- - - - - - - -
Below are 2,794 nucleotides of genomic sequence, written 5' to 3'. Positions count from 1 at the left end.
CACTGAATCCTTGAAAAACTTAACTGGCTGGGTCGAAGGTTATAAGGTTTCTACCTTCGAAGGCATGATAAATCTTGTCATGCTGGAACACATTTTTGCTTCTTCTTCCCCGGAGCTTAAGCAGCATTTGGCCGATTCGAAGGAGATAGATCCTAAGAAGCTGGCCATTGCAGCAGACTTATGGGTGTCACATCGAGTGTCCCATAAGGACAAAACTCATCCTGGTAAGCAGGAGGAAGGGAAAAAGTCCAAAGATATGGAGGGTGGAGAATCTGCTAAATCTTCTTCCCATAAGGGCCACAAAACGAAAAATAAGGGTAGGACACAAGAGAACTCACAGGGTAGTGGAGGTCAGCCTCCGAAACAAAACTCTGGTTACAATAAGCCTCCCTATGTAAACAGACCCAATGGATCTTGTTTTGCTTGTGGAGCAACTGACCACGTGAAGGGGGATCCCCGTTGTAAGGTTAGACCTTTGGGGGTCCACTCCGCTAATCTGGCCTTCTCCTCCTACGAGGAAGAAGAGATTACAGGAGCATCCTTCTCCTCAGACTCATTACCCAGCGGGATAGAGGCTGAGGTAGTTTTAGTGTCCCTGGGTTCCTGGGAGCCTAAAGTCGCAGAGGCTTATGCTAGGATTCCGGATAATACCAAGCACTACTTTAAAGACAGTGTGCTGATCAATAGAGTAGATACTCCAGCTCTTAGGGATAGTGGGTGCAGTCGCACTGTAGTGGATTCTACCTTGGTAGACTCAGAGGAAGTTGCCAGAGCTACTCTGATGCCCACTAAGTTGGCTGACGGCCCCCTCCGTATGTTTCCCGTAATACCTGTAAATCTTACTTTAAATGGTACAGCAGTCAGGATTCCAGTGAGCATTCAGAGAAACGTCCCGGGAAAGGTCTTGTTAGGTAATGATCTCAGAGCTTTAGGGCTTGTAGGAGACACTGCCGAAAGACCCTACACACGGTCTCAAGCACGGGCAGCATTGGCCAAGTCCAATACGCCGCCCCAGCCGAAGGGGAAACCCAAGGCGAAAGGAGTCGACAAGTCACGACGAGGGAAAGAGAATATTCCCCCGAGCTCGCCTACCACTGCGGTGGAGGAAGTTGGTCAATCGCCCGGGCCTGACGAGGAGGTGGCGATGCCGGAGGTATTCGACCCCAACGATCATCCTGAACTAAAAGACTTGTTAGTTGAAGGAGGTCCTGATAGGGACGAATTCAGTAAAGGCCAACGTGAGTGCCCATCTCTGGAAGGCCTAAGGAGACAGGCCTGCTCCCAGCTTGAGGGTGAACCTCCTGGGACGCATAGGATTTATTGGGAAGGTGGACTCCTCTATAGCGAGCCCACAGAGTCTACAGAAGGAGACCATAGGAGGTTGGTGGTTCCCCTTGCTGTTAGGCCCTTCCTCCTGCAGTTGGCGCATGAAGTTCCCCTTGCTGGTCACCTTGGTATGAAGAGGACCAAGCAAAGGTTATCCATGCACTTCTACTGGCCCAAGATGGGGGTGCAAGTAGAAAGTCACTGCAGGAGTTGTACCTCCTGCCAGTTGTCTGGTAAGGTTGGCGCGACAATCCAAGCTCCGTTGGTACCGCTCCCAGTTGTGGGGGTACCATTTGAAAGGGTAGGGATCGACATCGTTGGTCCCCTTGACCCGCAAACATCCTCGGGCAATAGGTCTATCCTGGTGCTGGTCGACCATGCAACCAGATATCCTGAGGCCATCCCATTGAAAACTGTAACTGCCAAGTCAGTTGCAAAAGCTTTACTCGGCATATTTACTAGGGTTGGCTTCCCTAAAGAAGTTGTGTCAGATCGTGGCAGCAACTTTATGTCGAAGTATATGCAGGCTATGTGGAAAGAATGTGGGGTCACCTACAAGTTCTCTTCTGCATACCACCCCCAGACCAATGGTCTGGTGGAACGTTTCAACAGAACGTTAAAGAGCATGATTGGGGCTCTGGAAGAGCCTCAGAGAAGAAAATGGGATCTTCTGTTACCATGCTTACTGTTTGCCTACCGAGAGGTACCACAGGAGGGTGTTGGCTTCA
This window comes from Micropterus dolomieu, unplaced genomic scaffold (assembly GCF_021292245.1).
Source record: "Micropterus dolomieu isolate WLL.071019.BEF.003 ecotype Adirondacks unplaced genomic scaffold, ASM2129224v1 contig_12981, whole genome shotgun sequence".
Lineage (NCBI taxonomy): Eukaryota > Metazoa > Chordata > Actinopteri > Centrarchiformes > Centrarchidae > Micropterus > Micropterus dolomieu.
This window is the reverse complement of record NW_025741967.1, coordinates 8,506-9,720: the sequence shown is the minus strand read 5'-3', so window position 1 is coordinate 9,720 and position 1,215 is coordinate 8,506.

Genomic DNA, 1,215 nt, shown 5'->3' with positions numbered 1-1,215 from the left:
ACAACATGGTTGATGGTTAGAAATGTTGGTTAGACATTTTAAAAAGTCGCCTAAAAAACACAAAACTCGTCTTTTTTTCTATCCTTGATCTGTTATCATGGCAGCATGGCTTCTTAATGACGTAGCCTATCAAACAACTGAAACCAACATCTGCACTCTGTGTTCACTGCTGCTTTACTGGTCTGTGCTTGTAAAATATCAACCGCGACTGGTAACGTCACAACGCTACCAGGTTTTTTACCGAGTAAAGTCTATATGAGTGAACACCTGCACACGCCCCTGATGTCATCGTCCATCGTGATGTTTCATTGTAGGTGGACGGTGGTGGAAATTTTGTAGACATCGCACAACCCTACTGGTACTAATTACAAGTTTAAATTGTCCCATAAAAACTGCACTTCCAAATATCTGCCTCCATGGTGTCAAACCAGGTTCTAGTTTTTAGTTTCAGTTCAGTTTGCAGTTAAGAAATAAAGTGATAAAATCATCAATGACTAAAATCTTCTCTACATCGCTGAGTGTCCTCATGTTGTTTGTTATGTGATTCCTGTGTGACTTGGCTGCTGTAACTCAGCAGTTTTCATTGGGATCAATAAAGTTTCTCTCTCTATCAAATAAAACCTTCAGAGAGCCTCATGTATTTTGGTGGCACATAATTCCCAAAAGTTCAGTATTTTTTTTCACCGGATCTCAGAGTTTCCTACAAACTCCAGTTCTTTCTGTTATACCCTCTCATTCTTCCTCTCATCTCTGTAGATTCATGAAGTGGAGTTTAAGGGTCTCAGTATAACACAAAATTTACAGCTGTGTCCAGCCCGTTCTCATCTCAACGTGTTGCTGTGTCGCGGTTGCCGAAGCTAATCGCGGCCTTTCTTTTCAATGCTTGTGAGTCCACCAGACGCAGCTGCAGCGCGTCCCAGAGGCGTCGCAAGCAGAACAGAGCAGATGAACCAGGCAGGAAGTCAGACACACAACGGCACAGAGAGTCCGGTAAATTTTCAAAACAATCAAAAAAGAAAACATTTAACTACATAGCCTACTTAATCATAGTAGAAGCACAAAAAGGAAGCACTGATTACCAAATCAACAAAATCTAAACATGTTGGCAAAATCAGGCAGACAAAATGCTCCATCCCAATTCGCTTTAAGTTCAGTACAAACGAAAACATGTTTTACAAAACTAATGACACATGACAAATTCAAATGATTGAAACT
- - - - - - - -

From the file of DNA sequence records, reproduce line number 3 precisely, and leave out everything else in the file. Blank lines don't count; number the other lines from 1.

This window comes from Micropterus dolomieu, unplaced genomic scaffold (assembly GCF_021292245.1).